Elon Musk’s SpaceX and Tesla join tech companies fighting Trump

7 Feb 2017

Despite being a member of Trump’s economic advisory council, Elon Musk has insisted Tesla and SpaceX join the brief. Image: Helga Esteb/Shutterstock

Although he remains on Donald Trump’s advisory board, Elon Musk has insisted Tesla and SpaceX join the fight against the US president’s executive order on immigration.

Yesterday (6 February), 97 US tech companies including Apple, Facebook, Netflix, Twitter and Microsoft filed an ‘amicus brief’ voicing opposition to US president Donald Trump’s controversial immigration order.

That number has since swelled to include 29 other companies such as Adobe, Bungie, Slack and now, Elon Musk’s space company SpaceX and car manufacturer Tesla.

The companies filed an amicus brief in a case at the ninth circuit court of appeals in San Francisco, brought by the states of Minnesota and Washington, to challenge Trump’s executive order.

The tech companies were due to file their brief later this week but accelerated their moves ias a result of critical developments over the weekend.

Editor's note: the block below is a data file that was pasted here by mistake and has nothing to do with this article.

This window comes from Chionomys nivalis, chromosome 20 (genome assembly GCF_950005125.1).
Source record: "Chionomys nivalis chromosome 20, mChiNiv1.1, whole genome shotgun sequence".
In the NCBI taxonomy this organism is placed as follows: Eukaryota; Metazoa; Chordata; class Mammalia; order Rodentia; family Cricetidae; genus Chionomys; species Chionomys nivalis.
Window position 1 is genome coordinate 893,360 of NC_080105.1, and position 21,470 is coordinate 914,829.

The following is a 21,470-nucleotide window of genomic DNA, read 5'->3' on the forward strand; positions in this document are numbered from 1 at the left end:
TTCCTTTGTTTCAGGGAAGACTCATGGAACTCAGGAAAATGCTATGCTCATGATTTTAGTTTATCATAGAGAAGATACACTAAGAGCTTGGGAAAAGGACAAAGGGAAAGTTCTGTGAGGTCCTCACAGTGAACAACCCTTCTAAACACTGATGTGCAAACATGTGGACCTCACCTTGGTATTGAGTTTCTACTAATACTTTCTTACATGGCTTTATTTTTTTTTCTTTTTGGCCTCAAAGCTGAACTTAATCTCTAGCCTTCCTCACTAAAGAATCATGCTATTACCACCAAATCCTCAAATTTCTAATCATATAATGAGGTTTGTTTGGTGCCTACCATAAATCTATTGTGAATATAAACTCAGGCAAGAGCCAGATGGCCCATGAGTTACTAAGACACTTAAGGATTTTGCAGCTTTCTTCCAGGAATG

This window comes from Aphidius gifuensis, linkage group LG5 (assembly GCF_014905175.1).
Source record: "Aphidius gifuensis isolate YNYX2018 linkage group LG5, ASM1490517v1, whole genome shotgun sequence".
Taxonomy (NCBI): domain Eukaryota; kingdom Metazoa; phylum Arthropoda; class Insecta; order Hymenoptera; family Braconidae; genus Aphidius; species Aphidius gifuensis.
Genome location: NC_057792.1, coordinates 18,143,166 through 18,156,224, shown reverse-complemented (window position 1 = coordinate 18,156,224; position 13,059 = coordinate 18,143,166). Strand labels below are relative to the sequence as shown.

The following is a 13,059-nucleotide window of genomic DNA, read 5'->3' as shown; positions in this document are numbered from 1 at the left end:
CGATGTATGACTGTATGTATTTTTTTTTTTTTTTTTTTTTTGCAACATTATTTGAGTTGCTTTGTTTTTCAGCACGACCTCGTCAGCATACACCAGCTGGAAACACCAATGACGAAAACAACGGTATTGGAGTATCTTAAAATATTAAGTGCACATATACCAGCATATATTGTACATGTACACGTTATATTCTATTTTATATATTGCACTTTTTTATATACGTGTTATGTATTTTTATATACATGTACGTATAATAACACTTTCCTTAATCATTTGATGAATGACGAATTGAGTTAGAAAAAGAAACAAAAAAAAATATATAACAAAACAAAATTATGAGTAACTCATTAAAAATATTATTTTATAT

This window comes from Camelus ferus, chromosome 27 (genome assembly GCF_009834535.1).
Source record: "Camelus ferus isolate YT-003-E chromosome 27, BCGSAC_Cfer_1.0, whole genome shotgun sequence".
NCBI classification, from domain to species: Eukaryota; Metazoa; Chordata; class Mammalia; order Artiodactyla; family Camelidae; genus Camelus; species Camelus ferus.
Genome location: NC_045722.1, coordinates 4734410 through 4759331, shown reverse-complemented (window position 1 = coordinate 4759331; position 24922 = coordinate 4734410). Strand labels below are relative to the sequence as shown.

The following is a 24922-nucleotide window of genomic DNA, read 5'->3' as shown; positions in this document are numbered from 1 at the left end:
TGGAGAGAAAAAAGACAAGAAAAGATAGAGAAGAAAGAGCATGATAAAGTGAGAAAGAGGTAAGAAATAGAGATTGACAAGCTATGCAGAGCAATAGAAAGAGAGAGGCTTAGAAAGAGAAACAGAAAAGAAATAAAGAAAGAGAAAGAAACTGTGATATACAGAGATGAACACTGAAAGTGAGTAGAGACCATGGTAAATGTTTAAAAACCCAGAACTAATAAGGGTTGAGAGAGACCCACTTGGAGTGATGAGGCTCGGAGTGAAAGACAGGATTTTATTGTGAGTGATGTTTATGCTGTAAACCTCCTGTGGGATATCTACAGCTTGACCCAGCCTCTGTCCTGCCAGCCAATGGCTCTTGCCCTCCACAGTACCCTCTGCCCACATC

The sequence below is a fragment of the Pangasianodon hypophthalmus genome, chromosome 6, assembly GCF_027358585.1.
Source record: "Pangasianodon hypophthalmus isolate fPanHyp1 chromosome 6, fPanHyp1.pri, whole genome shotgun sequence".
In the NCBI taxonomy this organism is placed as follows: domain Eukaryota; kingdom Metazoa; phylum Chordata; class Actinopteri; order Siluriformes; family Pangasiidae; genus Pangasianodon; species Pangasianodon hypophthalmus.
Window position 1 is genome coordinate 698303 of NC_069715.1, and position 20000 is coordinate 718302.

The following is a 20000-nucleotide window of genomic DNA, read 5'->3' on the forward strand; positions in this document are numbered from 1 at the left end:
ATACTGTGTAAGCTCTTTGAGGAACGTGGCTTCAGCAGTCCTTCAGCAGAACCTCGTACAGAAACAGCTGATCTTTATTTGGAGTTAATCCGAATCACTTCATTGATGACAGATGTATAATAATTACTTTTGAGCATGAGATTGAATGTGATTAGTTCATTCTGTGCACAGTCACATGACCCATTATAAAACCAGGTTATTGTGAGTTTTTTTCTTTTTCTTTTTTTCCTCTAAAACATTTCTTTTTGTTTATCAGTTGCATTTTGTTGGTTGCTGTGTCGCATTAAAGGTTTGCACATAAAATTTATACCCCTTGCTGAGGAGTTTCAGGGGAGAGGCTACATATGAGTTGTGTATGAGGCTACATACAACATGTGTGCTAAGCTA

District court judge James Robart issued a ruling on Friday, effectively blocking the president’s ‘Muslim Ban’.

Trumping Trump

Musk is a member of Trump’s economic advisory council, while former PayPal colleague Peter Thiel is part of the inner circle of advisors.

According to The Verge, while Musk was not an original signatory of the amicus brief, as soon as he saw it, he insisted that Tesla and SpaceX jump on board.

Musk has been relatively quiet on the subject of the immigration order, but did tweet that it was “not the best way to address the country’s challenges”.

Musk himself hails from South Africa while Peter Thiel is of German descent.

Major tech brands that have not joined the brief – as yet – include IBM, Yahoo and Oracle.

Trump’s executive order to restrict travel to the US for citizens of Syria, Iraq, Iran, Yemen, Libya, Somalia and Sudan caused mass confusion at airports around the world last week.

John Kennedy is a journalist who served as editor of Silicon Republic for 17 years